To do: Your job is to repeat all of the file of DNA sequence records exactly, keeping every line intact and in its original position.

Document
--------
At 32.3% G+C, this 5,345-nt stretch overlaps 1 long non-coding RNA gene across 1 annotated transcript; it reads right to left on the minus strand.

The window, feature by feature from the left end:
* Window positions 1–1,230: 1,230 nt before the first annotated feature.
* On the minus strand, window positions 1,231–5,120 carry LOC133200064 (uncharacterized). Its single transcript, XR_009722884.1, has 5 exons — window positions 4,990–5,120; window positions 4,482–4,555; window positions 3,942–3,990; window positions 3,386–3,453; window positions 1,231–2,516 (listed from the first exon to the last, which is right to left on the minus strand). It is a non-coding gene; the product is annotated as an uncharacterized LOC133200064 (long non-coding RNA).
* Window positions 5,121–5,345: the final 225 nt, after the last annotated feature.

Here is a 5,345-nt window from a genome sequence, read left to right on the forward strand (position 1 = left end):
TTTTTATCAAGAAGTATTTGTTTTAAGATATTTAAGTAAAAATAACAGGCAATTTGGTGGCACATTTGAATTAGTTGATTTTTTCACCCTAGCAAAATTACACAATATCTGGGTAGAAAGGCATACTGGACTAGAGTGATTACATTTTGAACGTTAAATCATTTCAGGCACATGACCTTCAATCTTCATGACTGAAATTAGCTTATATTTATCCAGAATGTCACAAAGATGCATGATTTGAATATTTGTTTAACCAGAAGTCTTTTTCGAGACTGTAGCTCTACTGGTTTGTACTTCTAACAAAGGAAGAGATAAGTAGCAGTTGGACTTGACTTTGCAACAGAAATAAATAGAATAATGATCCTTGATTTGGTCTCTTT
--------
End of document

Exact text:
At 32.3% G+C, this 5,345-nt stretch overlaps 1 long non-coding RNA gene across 1 annotated transcript; it reads right to left on the minus strand.

The window, feature by feature from the left end:
* Window positions 1–1,230: 1,230 nt before the first annotated feature.
* On the minus strand, window positions 1,231–5,120 carry LOC133200064 (uncharacterized). Its single transcript, XR_009722884.1, has 5 exons — window positions 4,990–5,120; window positions 4,482–4,555; window positions 3,942–3,990; window positions 3,386–3,453; window positions 1,231–2,516 (listed from the first exon to the last, which is right to left on the minus strand). It is a non-coding gene; the product is annotated as an uncharacterized LOC133200064 (long non-coding RNA).
* Window positions 5,121–5,345: the final 225 nt, after the last annotated feature.

Here is a 5,345-nt window from a genome sequence, read left to right on the forward strand (position 1 = left end):
TTTTTATCAAGAAGTATTTGTTTTAAGATATTTAAGTAAAAATAACAGGCAATTTGGTGGCACATTTGAATTAGTTGATTTTTTCACCCTAGCAAAATTACACAATATCTGGGTAGAAAGGCATACTGGACTAGAGTGATTACATTTTGAACGTTAAATCATTTCAGGCACATGACCTTCAATCTTCATGACTGAAATTAGCTTATATTTATCCAGAATGTCACAAAGATGCATGATTTGAATATTTGTTTAACCAGAAGTCTTTTTCGAGACTGTAGCTCTACTGGTTTGTACTTCTAACAAAGGAAGAGATAAGTAGCAGTTGGACTTGACTTTGCAACAGAAATAAATAGAATAATGATCCTTGATTTGGTCTCTTT